Of the five men accused in the shooting, two are awaiting trial, one is reportedly in the custody of Mexican authorities and two remain at large. U.S. District Court records concerning the case have been sealed at the request of the Justice Department.

Dodson told The Arizona Republic that ATF administrators unsuccessfully tried to block publication of his manuscript and insisted that he qualify allegations about the Terry homicide to indicate they were not based upon classified information he gained as an agent. “They were very strict and stern about that,” he noted.

Dodson, who worked on an FBI Joint Terrorism Task Force after Fast and Furious, said the FBI began using foreign counter-intelligence methods to investigate drug cartels domestically after the 9/11 attacks. He said agents sometimes allow or encourage criminal conduct by operatives to help them rise within organizations, and thus to produce better intelligence. He alleged that the attempted border rip-off that ended in Terry’s death was one such case.

“If they can get these guys (informants) in a position so they’re closer to the Tier 1 or Tier 2 guy (in the cartel), they’ll do it,” he said. “They want to make these guys (operatives) rock stars” in the eyes of drug lords.

Dodson said the practice is justified in the bureau by a perception that “it doesn’t matter what they (informants) are doing; these crimes are going to be happening anyway.” However, he added, the result is that agents strengthen a cartel to gain intelligence — and other agents or informants may do the same for rival crime syndicates.

“Essentially, the United States government is involved in cartel-building,” Dodson said.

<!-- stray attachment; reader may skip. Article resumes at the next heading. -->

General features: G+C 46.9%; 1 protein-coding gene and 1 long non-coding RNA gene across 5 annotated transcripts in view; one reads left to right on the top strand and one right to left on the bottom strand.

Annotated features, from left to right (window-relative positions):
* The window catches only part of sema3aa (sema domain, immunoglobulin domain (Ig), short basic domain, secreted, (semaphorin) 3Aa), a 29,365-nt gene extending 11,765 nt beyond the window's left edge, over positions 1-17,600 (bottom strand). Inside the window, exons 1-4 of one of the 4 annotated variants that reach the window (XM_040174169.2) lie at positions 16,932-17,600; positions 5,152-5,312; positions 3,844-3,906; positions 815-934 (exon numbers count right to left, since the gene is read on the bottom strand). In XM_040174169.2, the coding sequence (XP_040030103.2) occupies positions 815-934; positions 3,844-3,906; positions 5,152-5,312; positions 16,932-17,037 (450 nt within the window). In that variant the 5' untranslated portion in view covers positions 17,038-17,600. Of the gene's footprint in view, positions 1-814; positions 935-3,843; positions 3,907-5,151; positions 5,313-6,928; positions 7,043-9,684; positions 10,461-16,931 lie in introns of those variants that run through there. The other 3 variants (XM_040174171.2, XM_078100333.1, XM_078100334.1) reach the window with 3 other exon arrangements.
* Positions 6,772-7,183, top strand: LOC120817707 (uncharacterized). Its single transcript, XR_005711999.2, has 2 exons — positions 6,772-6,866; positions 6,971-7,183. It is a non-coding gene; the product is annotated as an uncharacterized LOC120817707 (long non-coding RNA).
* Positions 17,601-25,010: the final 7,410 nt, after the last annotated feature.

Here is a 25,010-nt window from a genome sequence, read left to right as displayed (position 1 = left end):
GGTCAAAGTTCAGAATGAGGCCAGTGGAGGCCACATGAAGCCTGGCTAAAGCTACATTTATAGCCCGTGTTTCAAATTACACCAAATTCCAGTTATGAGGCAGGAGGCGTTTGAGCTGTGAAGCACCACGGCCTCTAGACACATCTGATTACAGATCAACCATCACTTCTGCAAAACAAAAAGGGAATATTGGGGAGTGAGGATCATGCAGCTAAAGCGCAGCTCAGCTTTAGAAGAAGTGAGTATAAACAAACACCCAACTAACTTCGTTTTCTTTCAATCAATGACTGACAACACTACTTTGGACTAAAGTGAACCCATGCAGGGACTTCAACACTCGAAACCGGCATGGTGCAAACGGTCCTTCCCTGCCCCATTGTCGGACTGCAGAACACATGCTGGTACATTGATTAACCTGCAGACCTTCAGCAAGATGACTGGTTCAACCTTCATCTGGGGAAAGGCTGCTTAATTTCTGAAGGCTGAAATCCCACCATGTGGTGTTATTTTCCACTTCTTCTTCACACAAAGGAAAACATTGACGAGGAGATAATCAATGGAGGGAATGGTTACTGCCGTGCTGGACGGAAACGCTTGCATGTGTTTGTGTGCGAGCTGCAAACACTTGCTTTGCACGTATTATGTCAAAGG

A high-ranking cartel official facing trial in Chicago has made similar allegations in seeking to have charges against him thrown out. Jesus Zambada-Niebla, an associate of drug kingpin Joaquin “El Chapo” Guzman and son of another narcotics boss, filed federal court motions claiming the Sinaloa Cartel leaders had a longtime arrangement with U.S. law enforcement.

“(They) were given carte blanche to continue to smuggle tons of illicit drugs into Chicago and the rest of the United States and were also protected by the United States government from arrest and prosecution in return for providing information against rival cartels which helped Mexican and United States authorities capture or kill thousands of rival cartel members,” the motion stated.

Zambada-Niebla asserted that he was granted immunity during a 2011 meeting with DEA agents and their operative, cartel attorney Humberto Loya-Castro. Federal prosecutors admitted to a longtime informant relationship with Loya-Castro, and confirmed he was allowed to participate in criminal conduct “as specifically authorized” by Justice Department officials.

Zambada-Niebla is awaiting trial. A judge has rejected his motion for a dismissal based on informant immunity.

Dodson, who remains an ATF agent, is now based in Tucson, where he says he is treated as a pariah. “The Unarmed Truth” is a personal account of his saga as a whistle-blower, but also a critique of Fast and Furious that portrays colleagues as a gang that couldn’t think straight.

The book contains few revelations beyond the assertions about Terry’s death. The narrative style sometimes resembles prose in a detective novel, as when Dodson describes his decision to go public on a televised news broadcast.

“I didn’t start this war and I sure as hell wasn’t the cause of it,” he wrote. “But now that I was in it, I’d rather go down charging the pillbox than be sniped while sitting on my ass in the hedgerow. Here I come.”

During a phone interview, Dodson was asked whether cartel operatives would have been able to smuggle guns out of Arizona — as they’d been doing for years — even if the government had not aided them with Fast and Furious.

“Yes,” he answered. “But would it have happened in the same numbers? No, I don’t think so.”

He also was asked if a “gun-walking” strategy would have been justified if Fast and Furious had included some method of tracking the weapons to cartel kingpins.

“Does sometimes the ends justify the means? Yeah, I guess it does,” Dodson said. Phoenix investigators, however, had no such plan, he said, “and there was no way we were going to take down a cartel with what we were doing.”